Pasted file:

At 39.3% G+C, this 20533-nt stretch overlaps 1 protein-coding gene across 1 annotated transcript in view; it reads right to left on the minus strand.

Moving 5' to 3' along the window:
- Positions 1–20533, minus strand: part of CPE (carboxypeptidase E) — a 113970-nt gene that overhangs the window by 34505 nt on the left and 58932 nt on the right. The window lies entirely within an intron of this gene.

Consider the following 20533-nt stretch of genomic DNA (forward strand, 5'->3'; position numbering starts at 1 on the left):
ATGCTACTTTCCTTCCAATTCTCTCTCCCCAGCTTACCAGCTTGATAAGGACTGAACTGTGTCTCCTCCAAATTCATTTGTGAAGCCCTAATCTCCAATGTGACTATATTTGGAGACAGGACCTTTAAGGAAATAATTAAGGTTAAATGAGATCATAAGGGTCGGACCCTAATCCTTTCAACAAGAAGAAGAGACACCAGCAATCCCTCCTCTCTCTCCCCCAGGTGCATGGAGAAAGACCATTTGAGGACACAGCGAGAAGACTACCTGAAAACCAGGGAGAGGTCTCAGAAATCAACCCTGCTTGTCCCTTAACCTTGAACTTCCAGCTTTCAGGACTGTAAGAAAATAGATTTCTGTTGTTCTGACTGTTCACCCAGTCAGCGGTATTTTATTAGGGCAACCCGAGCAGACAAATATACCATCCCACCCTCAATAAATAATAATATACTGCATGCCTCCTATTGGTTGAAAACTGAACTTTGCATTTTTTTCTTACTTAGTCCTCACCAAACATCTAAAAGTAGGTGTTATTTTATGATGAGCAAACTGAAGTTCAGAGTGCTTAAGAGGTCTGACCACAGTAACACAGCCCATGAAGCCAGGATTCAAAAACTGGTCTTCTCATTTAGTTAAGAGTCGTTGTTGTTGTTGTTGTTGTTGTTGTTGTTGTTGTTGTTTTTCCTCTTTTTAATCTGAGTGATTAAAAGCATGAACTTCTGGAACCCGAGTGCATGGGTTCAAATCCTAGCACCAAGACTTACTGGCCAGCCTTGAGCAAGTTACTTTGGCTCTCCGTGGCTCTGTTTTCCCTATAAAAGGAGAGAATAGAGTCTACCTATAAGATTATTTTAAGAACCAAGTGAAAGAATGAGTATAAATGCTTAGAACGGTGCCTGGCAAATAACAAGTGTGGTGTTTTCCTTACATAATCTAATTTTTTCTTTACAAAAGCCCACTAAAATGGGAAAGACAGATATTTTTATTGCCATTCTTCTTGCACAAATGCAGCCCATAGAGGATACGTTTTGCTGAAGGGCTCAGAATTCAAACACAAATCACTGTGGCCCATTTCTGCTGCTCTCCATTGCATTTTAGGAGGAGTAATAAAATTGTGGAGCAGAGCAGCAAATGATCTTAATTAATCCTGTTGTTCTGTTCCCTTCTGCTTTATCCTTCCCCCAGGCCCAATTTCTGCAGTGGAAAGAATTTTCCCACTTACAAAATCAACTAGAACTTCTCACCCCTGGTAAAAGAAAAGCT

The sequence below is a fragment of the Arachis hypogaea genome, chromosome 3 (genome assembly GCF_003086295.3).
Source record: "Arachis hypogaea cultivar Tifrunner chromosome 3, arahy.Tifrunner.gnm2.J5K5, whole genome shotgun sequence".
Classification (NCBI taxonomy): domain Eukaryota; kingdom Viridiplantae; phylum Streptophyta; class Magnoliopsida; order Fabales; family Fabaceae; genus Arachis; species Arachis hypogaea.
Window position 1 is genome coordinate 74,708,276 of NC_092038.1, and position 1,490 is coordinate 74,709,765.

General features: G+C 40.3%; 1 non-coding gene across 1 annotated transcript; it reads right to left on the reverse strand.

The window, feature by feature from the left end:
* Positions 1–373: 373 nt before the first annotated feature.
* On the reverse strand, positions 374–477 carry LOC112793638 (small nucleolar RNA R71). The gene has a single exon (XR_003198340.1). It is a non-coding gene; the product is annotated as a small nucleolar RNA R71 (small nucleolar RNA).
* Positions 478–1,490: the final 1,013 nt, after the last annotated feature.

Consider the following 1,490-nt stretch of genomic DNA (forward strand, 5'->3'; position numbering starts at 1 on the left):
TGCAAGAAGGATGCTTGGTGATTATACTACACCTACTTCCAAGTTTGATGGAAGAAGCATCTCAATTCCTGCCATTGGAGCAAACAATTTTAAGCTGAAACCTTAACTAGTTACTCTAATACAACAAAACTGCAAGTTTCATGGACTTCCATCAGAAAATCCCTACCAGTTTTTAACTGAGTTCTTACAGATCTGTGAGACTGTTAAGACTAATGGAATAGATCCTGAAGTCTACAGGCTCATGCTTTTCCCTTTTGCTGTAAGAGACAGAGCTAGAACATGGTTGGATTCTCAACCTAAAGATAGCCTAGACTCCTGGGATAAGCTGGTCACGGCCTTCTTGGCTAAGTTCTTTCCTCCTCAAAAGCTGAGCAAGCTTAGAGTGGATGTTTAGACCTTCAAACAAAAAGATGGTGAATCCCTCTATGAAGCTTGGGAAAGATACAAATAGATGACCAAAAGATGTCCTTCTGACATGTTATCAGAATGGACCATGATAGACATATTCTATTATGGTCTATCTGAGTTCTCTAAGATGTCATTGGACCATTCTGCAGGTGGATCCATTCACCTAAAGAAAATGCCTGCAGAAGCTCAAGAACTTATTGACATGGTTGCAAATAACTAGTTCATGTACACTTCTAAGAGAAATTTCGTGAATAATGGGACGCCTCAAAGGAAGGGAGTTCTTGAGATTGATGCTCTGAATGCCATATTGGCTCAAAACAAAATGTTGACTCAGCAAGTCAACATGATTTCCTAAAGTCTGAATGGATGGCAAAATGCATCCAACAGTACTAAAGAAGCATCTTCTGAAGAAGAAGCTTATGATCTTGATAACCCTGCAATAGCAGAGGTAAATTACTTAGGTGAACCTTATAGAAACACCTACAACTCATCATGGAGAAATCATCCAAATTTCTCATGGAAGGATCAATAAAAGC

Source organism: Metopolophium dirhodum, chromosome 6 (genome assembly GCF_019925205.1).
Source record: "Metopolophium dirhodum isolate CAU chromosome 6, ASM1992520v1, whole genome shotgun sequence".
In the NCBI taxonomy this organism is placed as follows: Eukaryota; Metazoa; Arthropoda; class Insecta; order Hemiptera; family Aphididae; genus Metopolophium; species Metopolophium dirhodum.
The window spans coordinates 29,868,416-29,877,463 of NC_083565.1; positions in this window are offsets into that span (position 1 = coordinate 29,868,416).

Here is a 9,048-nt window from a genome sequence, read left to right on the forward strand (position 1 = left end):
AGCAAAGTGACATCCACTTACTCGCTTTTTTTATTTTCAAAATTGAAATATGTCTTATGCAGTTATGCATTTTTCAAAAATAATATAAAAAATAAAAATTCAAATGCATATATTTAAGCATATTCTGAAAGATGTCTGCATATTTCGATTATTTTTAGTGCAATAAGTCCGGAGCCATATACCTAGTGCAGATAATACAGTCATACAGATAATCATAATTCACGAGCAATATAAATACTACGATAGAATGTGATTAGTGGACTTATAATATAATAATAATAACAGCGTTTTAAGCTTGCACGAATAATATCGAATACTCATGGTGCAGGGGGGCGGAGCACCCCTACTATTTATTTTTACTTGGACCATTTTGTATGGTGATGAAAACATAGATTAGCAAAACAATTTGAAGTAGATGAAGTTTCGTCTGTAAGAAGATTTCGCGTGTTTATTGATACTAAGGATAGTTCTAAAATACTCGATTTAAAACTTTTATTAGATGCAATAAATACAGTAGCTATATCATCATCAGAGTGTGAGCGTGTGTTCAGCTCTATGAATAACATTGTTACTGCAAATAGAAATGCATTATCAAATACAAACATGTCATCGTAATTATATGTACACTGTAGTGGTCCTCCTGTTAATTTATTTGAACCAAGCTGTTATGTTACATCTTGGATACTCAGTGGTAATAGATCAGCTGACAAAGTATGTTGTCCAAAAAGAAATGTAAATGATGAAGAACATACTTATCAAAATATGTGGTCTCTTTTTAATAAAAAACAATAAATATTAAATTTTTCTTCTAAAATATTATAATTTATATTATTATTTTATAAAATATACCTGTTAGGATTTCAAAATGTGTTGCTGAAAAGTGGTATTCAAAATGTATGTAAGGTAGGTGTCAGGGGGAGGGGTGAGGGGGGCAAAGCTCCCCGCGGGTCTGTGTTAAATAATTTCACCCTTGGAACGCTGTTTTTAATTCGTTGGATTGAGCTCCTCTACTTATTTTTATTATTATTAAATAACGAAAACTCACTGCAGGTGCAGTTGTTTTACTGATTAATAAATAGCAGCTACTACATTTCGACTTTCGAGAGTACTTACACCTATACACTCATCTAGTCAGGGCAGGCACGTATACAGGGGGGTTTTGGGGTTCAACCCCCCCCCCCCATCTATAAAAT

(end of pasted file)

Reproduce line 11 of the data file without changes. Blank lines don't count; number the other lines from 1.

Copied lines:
The window, feature by feature from the left end: